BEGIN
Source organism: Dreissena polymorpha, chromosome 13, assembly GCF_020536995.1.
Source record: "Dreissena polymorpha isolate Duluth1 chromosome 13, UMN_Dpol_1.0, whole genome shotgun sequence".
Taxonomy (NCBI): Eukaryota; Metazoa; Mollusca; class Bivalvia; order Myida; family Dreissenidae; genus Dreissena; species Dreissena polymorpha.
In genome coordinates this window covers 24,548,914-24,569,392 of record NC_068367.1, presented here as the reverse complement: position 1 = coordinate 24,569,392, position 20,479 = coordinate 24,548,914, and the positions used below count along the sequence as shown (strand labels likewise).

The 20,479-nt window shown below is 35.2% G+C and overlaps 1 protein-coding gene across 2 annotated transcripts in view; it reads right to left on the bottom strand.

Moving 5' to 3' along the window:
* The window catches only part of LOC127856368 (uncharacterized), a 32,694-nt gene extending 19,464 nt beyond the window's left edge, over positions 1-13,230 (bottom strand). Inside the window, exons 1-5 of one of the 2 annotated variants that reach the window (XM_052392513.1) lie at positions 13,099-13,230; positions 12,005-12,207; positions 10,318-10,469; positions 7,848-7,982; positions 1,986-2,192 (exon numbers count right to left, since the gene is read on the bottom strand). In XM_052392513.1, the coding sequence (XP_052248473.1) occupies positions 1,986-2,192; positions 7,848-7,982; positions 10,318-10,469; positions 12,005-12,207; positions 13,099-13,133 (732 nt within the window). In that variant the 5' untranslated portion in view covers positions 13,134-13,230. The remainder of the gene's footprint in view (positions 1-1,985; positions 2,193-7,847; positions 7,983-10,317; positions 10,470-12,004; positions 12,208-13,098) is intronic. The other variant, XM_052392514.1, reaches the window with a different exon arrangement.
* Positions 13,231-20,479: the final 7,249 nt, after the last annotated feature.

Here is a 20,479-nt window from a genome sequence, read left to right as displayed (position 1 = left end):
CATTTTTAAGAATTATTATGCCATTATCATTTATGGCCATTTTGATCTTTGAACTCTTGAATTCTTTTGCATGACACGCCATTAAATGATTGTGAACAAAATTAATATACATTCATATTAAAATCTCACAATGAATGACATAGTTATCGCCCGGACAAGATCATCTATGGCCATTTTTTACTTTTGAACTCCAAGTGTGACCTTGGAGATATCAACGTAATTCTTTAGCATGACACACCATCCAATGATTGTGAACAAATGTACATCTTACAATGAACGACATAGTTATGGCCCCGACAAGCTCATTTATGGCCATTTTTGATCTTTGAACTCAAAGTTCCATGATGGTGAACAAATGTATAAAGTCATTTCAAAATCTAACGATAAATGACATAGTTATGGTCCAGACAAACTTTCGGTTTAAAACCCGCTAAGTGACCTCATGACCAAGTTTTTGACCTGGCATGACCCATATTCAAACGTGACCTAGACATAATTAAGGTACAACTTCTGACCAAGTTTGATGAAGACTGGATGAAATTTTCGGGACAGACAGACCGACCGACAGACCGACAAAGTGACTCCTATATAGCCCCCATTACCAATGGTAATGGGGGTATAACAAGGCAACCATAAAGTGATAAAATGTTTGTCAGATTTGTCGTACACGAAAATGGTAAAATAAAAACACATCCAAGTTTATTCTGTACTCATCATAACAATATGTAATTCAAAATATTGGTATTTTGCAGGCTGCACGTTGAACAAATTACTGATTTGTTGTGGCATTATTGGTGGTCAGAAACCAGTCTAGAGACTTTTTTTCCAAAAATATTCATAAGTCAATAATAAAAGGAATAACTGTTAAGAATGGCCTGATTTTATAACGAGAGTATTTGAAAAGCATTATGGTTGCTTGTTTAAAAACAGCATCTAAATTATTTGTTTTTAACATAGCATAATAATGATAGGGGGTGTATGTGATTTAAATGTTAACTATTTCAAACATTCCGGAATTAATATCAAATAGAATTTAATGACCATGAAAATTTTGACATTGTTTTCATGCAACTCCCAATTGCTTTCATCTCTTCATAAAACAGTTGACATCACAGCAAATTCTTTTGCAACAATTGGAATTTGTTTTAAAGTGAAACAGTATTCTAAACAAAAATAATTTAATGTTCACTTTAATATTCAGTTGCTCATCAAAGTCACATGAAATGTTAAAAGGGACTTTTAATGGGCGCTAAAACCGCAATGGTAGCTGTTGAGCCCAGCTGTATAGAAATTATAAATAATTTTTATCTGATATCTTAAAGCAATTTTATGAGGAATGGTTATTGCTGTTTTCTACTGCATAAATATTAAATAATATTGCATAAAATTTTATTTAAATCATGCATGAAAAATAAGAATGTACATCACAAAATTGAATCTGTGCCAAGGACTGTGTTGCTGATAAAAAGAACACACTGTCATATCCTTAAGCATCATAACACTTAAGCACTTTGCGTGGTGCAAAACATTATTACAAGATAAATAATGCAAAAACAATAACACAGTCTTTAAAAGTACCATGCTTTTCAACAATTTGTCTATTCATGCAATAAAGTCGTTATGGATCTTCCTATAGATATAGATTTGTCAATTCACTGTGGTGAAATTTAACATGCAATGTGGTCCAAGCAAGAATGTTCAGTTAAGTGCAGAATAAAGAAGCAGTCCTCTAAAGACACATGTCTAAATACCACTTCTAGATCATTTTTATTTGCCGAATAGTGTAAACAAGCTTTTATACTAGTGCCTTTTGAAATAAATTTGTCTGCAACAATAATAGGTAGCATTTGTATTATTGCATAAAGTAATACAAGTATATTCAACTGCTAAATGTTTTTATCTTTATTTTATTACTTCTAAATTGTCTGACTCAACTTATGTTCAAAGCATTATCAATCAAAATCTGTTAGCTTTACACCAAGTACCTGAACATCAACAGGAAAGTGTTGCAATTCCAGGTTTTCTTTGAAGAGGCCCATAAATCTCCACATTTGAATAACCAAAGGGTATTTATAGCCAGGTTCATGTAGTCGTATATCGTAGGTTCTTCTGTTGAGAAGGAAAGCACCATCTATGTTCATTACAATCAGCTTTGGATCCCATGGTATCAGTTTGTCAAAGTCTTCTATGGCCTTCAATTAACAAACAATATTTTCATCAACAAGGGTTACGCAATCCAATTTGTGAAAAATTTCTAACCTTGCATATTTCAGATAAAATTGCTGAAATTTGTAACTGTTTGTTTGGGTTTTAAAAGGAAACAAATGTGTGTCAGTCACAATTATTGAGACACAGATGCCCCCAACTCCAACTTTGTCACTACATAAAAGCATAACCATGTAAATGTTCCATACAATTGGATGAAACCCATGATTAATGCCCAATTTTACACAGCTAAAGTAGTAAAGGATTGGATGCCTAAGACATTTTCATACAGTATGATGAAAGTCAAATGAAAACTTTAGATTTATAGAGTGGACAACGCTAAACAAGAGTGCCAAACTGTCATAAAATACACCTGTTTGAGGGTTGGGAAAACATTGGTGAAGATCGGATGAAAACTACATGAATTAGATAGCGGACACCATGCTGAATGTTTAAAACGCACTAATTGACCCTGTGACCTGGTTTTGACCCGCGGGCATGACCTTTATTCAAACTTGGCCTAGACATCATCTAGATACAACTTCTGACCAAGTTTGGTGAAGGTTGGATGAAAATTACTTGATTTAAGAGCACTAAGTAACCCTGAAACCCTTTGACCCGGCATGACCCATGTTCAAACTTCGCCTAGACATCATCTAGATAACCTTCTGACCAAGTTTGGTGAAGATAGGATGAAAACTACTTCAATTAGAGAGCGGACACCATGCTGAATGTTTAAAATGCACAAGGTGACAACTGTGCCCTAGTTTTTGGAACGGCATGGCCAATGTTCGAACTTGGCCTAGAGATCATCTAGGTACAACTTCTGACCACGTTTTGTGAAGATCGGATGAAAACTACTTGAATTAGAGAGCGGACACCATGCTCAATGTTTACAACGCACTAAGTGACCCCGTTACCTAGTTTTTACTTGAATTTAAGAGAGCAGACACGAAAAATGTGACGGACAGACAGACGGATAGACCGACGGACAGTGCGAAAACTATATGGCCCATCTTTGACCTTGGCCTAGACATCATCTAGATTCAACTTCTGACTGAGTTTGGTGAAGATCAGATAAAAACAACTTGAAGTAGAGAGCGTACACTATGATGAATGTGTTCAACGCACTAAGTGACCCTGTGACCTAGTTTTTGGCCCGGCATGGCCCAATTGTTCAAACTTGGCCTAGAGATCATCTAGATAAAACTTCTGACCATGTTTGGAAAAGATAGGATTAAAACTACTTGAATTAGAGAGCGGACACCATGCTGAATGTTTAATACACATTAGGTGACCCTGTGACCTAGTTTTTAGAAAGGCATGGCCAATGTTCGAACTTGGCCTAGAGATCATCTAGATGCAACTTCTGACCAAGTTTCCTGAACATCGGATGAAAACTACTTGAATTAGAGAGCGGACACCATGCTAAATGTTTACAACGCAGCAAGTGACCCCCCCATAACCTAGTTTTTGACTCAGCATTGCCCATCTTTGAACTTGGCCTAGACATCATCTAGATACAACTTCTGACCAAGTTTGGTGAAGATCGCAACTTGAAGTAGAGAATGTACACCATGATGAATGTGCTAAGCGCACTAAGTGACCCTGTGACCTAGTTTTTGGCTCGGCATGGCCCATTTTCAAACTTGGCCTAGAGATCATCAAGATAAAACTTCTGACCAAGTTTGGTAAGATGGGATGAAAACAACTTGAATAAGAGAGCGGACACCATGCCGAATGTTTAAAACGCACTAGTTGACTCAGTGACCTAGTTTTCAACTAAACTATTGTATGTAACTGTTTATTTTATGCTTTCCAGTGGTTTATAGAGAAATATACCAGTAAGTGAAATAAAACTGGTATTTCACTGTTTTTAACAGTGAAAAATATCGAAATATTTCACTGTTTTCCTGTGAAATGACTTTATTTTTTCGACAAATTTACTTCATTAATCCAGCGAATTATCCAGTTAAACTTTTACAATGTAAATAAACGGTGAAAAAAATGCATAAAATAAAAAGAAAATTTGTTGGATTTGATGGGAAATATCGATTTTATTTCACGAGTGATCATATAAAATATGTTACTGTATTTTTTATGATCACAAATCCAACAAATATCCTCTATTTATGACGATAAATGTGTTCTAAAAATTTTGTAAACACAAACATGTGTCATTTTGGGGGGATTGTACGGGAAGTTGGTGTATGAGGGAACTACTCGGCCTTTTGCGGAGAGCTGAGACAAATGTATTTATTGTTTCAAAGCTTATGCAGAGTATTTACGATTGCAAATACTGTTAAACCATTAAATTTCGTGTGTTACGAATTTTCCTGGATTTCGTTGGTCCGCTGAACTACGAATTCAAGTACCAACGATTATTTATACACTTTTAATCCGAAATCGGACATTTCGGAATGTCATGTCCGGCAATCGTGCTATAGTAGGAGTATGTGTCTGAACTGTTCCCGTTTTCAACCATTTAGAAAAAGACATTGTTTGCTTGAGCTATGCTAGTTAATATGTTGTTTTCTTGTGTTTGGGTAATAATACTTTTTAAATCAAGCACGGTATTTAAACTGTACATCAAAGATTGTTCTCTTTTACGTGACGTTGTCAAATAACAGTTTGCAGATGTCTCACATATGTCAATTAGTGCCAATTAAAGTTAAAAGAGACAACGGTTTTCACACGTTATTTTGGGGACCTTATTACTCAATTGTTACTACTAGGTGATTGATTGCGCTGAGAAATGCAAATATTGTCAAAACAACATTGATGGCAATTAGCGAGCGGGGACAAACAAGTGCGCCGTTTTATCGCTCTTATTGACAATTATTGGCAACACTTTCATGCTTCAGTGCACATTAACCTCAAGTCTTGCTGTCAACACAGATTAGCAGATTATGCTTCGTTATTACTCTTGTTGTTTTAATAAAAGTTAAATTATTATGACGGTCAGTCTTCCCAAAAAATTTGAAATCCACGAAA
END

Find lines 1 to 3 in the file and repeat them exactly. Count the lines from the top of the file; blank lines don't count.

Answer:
Source organism: Dreissena polymorpha, chromosome 13, assembly GCF_020536995.1.
Source record: "Dreissena polymorpha isolate Duluth1 chromosome 13, UMN_Dpol_1.0, whole genome shotgun sequence".
Taxonomy (NCBI): Eukaryota; Metazoa; Mollusca; class Bivalvia; order Myida; family Dreissenidae; genus Dreissena; species Dreissena polymorpha.